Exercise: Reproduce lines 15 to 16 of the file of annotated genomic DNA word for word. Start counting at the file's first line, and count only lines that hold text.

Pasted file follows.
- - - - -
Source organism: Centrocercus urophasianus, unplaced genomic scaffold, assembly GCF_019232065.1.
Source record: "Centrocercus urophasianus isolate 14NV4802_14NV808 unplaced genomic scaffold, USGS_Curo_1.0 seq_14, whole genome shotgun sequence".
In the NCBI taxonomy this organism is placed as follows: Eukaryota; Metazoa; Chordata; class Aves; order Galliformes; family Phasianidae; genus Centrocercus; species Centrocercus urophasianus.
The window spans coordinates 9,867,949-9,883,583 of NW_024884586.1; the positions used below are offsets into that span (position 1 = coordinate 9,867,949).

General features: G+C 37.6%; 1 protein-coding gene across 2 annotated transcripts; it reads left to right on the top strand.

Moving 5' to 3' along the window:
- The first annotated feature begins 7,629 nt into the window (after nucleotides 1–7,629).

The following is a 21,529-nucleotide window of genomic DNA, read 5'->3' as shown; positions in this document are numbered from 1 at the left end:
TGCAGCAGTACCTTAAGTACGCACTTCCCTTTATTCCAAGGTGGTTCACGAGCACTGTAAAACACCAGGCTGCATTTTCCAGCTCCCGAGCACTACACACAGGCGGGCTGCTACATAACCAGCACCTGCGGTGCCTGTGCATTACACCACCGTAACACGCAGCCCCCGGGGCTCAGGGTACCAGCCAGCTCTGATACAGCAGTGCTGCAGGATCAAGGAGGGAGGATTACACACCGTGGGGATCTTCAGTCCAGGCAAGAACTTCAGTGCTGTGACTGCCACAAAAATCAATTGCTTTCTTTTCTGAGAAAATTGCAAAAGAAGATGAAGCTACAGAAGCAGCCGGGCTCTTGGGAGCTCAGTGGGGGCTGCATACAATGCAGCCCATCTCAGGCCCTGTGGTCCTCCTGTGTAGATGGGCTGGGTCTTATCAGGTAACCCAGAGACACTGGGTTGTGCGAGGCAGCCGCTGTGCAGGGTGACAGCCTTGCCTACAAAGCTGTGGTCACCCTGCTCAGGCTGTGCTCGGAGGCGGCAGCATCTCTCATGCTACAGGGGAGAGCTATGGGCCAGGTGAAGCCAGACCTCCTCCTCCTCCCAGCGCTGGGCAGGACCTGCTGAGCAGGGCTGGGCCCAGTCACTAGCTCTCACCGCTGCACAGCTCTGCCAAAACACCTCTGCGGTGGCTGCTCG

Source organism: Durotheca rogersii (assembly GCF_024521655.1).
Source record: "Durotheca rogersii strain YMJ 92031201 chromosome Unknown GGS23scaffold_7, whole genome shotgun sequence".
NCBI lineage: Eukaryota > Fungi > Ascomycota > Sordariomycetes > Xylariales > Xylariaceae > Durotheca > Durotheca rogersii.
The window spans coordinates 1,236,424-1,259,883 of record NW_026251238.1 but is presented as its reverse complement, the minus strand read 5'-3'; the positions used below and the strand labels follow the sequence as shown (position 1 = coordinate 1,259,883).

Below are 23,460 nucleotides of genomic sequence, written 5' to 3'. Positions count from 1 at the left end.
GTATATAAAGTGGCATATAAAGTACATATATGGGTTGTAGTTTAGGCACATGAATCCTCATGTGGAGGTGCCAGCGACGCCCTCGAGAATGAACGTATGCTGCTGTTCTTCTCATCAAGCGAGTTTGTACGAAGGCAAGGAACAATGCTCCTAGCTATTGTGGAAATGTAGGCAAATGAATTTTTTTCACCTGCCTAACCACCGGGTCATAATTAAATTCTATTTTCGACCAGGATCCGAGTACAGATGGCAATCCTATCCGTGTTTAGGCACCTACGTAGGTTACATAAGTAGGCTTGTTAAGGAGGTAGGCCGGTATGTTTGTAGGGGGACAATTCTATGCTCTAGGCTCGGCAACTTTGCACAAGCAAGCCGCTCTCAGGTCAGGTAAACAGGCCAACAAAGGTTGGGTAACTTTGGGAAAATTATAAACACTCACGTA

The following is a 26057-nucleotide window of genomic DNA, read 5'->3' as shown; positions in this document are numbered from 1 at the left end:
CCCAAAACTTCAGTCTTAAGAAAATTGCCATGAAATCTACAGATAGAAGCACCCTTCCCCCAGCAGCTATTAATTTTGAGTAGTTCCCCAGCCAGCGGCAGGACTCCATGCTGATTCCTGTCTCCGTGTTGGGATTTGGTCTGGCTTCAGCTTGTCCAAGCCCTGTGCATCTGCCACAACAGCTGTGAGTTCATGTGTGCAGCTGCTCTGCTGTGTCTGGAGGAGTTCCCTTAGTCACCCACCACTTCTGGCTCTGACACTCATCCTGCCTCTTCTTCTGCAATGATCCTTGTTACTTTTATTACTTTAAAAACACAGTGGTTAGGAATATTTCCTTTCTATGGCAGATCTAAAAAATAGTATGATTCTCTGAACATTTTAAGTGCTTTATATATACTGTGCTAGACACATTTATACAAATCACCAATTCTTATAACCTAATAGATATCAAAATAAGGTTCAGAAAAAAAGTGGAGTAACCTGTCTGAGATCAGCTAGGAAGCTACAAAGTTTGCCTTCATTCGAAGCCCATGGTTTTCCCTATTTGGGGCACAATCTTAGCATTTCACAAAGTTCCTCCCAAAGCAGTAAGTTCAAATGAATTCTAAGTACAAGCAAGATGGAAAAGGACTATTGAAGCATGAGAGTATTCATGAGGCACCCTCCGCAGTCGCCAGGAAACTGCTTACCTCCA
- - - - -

GTATATAAAGTGGCATATAAAGTACATATATGGGTTGTAGTTTAGGCACATGAATCCTCATGTGGAGGTGCCAGCGACGCCCTCGAGAATGAACGTATGCTGCTGTTCTTCTCATCAAGCGAGTTTGTACGAAGGCAAGGAACAATGCTCCTAGCTATTGTGGAAATGTAGGCAAATGAATTTTTTTCACCTGCCTAACCACCGGGTCATAATTAAATTCTATTTTCGACCAGGATCCGAGTACAGATGGCAATCCTATCCGTGTTTAGGCACCTACGTAGGTTACATAAGTAGGCTTGTTAAGGAGGTAGGCCGGTATGTTTGTAGGGGGACAATTCTATGCTCTAGGCTCGGCAACTTTGCACAAGCAAGCCGCTCTCAGGTCAGGTAAACAGGCCAACAAAGGTTGGGTAACTTTGGGAAAATTATAAACACTCACGTA

The following is a 26057-nucleotide window of genomic DNA, read 5'->3' as shown; positions in this document are numbered from 1 at the left end: